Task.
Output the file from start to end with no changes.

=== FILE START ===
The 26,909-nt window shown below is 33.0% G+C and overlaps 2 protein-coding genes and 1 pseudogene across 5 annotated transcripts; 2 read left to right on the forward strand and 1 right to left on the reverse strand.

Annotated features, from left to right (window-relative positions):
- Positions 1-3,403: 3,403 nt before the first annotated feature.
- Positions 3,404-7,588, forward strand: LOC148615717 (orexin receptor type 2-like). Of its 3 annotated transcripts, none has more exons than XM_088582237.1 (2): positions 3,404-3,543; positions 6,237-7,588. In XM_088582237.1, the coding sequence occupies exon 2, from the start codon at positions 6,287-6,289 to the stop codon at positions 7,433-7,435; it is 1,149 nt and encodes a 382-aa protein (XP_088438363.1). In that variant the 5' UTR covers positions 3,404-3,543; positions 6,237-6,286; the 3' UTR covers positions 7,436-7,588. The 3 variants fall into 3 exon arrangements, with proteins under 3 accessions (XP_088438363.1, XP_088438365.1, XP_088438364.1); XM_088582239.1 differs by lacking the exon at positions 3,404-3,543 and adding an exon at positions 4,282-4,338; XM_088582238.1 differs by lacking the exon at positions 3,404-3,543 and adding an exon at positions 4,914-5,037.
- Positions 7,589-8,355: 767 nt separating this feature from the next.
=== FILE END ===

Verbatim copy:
The 26,909-nt window shown below is 33.0% G+C and overlaps 2 protein-coding genes and 1 pseudogene across 5 annotated transcripts; 2 read left to right on the forward strand and 1 right to left on the reverse strand.

Annotated features, from left to right (window-relative positions):
- Positions 1-3,403: 3,403 nt before the first annotated feature.
- Positions 3,404-7,588, forward strand: LOC148615717 (orexin receptor type 2-like). Of its 3 annotated transcripts, none has more exons than XM_088582237.1 (2): positions 3,404-3,543; positions 6,237-7,588. In XM_088582237.1, the coding sequence occupies exon 2, from the start codon at positions 6,287-6,289 to the stop codon at positions 7,433-7,435; it is 1,149 nt and encodes a 382-aa protein (XP_088438363.1). In that variant the 5' UTR covers positions 3,404-3,543; positions 6,237-6,286; the 3' UTR covers positions 7,436-7,588. The 3 variants fall into 3 exon arrangements, with proteins under 3 accessions (XP_088438363.1, XP_088438365.1, XP_088438364.1); XM_088582239.1 differs by lacking the exon at positions 3,404-3,543 and adding an exon at positions 4,282-4,338; XM_088582238.1 differs by lacking the exon at positions 3,404-3,543 and adding an exon at positions 4,914-5,037.
- Positions 7,589-8,355: 767 nt separating this feature from the next.